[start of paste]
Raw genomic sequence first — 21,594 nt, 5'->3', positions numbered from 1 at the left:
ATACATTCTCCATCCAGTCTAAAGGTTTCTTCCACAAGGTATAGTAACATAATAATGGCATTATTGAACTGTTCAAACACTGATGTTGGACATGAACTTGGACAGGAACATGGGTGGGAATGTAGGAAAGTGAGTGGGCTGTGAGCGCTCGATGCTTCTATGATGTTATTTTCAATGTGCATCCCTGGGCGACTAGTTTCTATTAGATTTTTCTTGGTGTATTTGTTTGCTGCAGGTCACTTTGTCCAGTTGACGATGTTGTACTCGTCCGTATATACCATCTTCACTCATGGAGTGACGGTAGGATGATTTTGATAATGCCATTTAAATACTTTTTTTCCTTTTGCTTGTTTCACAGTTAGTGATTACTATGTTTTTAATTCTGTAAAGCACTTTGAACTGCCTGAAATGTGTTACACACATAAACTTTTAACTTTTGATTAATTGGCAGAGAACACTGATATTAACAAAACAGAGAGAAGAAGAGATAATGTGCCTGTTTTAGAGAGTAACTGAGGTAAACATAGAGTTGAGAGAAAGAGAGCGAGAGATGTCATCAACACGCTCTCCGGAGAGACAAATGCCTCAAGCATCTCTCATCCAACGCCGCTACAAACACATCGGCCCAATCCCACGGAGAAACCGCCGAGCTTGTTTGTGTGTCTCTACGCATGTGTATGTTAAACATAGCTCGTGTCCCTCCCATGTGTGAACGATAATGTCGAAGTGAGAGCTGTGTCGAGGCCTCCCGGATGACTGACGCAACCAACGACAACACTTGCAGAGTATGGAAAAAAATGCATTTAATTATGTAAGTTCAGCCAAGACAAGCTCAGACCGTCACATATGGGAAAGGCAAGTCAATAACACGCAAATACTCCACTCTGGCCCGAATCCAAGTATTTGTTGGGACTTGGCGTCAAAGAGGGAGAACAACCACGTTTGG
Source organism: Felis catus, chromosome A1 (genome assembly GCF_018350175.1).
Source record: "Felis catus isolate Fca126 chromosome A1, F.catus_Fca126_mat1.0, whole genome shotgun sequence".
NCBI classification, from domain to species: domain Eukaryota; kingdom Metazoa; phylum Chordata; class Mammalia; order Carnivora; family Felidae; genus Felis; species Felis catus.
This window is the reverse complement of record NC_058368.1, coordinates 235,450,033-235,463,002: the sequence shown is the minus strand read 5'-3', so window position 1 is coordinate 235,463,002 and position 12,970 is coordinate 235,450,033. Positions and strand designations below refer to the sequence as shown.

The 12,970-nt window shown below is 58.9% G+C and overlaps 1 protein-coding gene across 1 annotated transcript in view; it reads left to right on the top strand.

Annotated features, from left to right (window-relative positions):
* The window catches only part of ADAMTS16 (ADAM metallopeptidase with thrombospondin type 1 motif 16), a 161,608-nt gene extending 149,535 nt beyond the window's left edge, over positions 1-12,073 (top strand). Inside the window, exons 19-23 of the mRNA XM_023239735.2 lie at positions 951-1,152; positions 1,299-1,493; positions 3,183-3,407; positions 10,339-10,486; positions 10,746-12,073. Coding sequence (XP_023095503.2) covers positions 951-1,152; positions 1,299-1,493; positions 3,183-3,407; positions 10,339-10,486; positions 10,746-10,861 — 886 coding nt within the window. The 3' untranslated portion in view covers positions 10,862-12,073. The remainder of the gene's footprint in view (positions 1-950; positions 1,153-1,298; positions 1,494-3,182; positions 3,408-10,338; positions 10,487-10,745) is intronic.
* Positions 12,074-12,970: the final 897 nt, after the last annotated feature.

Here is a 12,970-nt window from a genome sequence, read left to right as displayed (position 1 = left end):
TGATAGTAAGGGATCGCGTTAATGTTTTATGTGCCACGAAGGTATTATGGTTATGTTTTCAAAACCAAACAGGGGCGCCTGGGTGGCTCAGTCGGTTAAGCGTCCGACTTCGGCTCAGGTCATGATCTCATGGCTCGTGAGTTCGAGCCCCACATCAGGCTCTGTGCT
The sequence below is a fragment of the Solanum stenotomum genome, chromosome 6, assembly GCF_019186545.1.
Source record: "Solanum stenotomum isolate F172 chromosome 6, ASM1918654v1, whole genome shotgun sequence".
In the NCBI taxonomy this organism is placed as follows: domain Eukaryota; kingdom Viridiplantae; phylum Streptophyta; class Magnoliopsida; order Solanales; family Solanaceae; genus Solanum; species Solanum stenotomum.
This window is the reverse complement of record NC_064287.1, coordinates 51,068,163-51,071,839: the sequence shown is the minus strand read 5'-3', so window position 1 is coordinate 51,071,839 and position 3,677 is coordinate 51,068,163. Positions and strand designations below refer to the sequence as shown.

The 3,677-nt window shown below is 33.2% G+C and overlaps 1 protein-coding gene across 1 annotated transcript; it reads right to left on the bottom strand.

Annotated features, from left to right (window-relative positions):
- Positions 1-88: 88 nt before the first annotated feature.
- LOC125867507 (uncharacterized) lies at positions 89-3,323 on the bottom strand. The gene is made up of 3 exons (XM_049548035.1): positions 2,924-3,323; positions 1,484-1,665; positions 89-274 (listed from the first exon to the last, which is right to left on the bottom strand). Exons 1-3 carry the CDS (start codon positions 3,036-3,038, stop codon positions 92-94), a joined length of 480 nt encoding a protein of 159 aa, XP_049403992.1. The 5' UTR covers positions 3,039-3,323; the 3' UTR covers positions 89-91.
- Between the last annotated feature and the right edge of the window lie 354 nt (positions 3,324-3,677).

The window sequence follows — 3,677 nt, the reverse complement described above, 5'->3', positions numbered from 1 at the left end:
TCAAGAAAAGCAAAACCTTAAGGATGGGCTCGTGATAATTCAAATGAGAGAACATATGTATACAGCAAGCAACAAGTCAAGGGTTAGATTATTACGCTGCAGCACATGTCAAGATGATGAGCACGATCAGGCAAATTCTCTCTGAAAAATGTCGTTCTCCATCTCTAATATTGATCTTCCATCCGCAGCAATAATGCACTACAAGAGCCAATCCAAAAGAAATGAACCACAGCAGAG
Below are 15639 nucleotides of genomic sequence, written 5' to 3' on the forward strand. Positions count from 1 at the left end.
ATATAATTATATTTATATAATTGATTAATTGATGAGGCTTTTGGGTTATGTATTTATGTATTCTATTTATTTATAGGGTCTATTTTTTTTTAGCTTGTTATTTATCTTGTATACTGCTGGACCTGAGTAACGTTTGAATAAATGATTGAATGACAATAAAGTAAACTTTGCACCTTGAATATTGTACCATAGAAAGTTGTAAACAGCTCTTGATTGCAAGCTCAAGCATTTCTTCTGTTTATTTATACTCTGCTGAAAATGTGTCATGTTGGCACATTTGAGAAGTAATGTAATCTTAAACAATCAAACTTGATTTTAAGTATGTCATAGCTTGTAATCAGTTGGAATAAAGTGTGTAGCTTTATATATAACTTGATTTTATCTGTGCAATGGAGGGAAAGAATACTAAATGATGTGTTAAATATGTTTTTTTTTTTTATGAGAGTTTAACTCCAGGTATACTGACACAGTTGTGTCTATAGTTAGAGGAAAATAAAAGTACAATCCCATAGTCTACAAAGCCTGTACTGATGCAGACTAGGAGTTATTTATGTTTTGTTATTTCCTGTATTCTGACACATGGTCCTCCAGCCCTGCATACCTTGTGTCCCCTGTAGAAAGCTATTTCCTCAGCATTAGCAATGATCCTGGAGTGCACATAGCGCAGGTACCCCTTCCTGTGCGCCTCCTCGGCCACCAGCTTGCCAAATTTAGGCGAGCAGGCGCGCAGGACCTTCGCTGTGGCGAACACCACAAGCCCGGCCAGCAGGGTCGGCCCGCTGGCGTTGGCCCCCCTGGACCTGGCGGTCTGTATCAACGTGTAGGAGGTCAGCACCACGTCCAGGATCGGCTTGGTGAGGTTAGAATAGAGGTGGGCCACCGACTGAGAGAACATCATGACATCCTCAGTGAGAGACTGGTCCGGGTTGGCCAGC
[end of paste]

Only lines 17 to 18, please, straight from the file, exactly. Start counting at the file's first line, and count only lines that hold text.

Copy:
The 3,677-nt window shown below is 33.2% G+C and overlaps 1 protein-coding gene across 1 annotated transcript; it reads right to left on the bottom strand.

Annotated features, from left to right (window-relative positions):